Apple was named with T-Mobile, Sprint, AT&T, HTC, Samsung and Motorola in a class action lawsuit on Monday. Sianni & Straite of Wilmington of Delaware and two other law firms from New Jersey (Crutchlow Zaslow & McElroy of Edison and Keefe Bartels of Red Bank) filed the lawsuit with the U.S. District Court in the District of Delaware. The lawsuit alleges Apple and other companies committed an "unprecedented breach of the digital privacy rights of 150 million cell phone users.”
The class action lawsuit is in response to the Carrier IQ software installed in various cell phones that logs the keystrokes, texts and geographic data of its users. Apple admitted using the diagnostics tool in the past, but said they never recorded "personal information for diagnostic data and have no plans to ever do so.” Apple also promised to remove the software from all their devices in a future firmware update.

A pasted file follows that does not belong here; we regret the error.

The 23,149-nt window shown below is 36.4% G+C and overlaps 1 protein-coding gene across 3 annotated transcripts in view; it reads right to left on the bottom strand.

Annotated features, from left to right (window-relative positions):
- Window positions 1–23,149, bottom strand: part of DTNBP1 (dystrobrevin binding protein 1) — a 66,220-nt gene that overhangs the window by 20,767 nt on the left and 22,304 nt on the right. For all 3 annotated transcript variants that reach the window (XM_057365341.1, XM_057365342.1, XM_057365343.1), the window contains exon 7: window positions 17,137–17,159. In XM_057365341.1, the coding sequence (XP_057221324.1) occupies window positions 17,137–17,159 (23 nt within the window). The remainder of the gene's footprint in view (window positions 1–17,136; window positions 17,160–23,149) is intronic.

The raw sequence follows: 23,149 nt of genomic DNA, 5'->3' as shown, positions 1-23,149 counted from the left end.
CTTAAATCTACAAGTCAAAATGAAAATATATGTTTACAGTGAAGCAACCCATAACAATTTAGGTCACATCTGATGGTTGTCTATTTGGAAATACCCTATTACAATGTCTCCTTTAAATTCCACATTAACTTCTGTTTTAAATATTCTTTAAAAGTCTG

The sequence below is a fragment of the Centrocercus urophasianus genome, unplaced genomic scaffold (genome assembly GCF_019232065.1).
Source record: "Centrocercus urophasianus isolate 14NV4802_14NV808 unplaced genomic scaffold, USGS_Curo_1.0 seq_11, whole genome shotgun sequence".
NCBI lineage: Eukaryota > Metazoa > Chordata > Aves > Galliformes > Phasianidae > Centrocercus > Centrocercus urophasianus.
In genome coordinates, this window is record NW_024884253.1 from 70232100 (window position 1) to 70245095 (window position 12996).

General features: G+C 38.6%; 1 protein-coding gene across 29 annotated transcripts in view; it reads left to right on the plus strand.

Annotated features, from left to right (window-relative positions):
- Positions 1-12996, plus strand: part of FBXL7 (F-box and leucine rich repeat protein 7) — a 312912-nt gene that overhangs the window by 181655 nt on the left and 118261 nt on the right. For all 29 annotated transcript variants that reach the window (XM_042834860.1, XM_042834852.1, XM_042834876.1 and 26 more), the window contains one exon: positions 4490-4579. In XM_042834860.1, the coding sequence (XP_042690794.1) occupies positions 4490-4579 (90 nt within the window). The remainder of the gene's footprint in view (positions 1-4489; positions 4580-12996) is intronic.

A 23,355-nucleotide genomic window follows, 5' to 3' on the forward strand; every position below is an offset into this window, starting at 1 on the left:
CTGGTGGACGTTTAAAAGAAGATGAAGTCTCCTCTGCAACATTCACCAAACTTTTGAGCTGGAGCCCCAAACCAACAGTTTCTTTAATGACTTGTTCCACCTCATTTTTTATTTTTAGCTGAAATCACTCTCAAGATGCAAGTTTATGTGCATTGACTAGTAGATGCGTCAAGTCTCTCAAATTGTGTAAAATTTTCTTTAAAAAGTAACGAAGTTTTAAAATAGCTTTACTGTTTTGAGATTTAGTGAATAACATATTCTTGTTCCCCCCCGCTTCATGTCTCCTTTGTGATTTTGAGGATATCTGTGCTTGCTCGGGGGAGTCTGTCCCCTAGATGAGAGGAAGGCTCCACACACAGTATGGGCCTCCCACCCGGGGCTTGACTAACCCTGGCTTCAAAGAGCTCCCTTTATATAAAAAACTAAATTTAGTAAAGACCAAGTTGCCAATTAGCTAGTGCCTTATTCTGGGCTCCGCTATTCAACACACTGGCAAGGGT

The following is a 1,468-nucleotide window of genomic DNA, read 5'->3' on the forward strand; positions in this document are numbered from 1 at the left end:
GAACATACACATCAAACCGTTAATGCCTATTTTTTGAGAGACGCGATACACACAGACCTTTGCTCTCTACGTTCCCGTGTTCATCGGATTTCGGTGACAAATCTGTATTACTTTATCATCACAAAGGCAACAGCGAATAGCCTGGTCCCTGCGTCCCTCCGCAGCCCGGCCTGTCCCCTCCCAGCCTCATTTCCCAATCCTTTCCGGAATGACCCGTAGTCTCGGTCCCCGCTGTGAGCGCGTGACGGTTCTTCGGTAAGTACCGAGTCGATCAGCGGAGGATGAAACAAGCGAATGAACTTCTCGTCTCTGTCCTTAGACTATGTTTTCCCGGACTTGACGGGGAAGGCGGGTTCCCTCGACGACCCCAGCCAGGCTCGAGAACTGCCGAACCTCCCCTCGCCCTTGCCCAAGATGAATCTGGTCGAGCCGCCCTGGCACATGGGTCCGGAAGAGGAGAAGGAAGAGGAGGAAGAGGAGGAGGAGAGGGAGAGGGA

Several companies came clean about using Carrier IQ's services after Trevor Eckhart released a YouTube video showing how the software tracked the sensitive information of mobile phone users. The controversy caused by the video forced Sen. Al Franken to contact Carrier IQ CEO Larry Lenhart to ask him what information his company stored (Read Franken's full letter here.). VP of marketing Andrew Coward told The Register Carrier IQ does log keystrokes and text messages, but a a majority of the information is discarded.